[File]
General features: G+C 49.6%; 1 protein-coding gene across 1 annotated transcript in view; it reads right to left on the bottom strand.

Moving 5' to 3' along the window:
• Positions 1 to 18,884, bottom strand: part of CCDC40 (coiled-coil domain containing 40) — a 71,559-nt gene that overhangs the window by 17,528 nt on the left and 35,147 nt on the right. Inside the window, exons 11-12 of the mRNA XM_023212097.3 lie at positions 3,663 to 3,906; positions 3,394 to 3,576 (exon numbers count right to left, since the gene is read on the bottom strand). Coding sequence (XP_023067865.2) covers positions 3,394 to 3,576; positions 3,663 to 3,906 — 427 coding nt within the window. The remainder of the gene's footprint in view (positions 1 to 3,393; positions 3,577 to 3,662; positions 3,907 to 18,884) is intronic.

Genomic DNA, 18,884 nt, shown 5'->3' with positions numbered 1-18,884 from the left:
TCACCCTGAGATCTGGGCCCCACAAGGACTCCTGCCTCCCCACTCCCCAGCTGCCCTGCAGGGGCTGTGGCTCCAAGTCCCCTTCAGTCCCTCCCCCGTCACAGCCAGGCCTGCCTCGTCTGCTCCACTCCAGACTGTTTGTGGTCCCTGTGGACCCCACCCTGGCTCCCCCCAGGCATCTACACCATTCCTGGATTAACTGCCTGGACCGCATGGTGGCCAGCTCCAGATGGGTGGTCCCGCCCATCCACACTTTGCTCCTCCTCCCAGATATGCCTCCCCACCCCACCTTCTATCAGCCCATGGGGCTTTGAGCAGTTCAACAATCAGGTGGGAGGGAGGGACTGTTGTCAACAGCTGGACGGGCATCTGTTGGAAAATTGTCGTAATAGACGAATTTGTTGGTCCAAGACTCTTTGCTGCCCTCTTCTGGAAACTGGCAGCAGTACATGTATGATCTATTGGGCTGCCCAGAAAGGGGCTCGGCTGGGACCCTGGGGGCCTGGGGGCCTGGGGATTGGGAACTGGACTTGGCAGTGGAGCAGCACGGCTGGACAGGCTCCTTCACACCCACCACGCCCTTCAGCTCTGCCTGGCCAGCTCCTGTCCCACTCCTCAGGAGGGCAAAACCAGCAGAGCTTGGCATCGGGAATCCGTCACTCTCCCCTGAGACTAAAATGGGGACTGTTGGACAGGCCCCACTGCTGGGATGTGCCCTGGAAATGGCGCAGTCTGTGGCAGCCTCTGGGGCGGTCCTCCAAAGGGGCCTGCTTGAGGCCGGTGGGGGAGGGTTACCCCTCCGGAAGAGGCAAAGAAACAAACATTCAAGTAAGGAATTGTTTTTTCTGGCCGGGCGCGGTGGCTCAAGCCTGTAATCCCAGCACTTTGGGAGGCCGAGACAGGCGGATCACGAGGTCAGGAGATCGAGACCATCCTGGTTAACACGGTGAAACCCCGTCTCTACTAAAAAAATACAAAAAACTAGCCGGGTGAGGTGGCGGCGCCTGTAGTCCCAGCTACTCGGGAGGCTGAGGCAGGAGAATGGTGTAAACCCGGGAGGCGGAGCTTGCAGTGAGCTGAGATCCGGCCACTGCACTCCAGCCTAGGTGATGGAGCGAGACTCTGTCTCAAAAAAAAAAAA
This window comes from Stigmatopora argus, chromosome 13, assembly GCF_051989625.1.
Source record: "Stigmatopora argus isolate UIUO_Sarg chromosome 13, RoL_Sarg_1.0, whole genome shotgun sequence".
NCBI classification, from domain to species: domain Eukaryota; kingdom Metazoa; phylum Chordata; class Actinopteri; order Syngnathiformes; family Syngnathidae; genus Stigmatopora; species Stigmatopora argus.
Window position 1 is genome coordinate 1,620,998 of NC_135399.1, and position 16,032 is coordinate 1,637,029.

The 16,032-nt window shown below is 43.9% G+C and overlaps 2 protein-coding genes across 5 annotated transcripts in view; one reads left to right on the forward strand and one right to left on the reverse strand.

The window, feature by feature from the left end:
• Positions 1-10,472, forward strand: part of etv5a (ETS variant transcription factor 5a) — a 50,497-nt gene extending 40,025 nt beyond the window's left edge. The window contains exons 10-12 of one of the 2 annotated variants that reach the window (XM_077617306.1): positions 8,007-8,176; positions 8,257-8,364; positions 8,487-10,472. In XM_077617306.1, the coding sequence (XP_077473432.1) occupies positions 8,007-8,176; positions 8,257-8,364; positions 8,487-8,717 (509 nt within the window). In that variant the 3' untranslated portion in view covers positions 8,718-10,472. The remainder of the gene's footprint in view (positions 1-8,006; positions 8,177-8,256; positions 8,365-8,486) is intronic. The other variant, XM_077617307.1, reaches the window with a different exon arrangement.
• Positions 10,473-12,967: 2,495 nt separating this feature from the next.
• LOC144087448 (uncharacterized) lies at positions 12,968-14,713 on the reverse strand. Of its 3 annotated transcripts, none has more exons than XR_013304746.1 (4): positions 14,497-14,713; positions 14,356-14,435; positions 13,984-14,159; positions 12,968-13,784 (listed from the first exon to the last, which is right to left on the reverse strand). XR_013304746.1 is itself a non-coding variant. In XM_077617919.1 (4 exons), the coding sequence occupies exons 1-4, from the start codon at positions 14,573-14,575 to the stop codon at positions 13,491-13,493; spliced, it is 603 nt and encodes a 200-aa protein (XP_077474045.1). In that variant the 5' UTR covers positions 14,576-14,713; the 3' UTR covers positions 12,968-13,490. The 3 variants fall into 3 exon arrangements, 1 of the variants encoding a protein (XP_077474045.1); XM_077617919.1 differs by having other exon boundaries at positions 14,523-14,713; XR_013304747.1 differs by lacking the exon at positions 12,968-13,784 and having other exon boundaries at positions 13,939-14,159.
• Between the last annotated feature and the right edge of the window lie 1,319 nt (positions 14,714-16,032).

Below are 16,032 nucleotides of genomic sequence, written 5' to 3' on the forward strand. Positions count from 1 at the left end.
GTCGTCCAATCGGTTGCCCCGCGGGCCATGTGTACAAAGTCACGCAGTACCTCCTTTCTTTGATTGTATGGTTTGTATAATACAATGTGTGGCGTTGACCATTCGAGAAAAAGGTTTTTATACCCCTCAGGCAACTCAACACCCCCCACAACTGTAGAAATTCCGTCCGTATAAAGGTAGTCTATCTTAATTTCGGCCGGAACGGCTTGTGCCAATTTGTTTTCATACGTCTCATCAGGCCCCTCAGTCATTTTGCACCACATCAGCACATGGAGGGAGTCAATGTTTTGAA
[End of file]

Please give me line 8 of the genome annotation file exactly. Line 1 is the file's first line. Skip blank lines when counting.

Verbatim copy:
NCBI classification, from domain to species: domain Eukaryota; kingdom Metazoa; phylum Chordata; class Actinopteri; order Syngnathiformes; family Syngnathidae; genus Stigmatopora; species Stigmatopora argus.